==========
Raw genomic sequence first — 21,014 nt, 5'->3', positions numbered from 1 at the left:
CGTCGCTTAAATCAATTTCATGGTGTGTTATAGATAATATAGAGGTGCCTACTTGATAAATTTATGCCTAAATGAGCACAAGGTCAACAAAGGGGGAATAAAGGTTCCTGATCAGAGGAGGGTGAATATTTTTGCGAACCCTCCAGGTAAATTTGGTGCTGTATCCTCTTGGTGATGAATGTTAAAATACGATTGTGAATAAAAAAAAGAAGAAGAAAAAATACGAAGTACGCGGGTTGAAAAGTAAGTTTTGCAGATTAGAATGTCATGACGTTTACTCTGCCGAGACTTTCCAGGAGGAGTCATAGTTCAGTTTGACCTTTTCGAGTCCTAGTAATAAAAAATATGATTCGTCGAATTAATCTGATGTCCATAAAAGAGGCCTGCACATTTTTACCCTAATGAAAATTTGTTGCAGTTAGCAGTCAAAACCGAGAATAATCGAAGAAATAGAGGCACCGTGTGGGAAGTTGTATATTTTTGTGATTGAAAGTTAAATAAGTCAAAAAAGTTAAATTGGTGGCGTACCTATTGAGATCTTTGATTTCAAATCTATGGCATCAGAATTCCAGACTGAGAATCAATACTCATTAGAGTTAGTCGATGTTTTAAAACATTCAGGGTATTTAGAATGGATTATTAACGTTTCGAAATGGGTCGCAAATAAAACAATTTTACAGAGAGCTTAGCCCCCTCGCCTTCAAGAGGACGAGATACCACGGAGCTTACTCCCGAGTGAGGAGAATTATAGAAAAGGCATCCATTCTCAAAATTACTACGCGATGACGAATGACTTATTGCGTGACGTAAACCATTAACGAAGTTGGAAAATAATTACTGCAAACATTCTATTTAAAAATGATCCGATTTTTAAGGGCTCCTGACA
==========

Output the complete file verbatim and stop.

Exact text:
Raw genomic sequence first — 21,014 nt, 5'->3', positions numbered from 1 at the left:
CGTCGCTTAAATCAATTTCATGGTGTGTTATAGATAATATAGAGGTGCCTACTTGATAAATTTATGCCTAAATGAGCACAAGGTCAACAAAGGGGGAATAAAGGTTCCTGATCAGAGGAGGGTGAATATTTTTGCGAACCCTCCAGGTAAATTTGGTGCTGTATCCTCTTGGTGATGAATGTTAAAATACGATTGTGAATAAAAAAAAGAAGAAGAAAAAATACGAAGTACGCGGGTTGAAAAGTAAGTTTTGCAGATTAGAATGTCATGACGTTTACTCTGCCGAGACTTTCCAGGAGGAGTCATAGTTCAGTTTGACCTTTTCGAGTCCTAGTAATAAAAAATATGATTCGTCGAATTAATCTGATGTCCATAAAAGAGGCCTGCACATTTTTACCCTAATGAAAATTTGTTGCAGTTAGCAGTCAAAACCGAGAATAATCGAAGAAATAGAGGCACCGTGTGGGAAGTTGTATATTTTTGTGATTGAAAGTTAAATAAGTCAAAAAAGTTAAATTGGTGGCGTACCTATTGAGATCTTTGATTTCAAATCTATGGCATCAGAATTCCAGACTGAGAATCAATACTCATTAGAGTTAGTCGATGTTTTAAAACATTCAGGGTATTTAGAATGGATTATTAACGTTTCGAAATGGGTCGCAAATAAAACAATTTTACAGAGAGCTTAGCCCCCTCGCCTTCAAGAGGACGAGATACCACGGAGCTTACTCCCGAGTGAGGAGAATTATAGAAAAGGCATCCATTCTCAAAATTACTACGCGATGACGAATGACTTATTGCGTGACGTAAACCATTAACGAAGTTGGAAAATAATTACTGCAAACATTCTATTTAAAAATGATCCGATTTTTAAGGGCTCCTGACA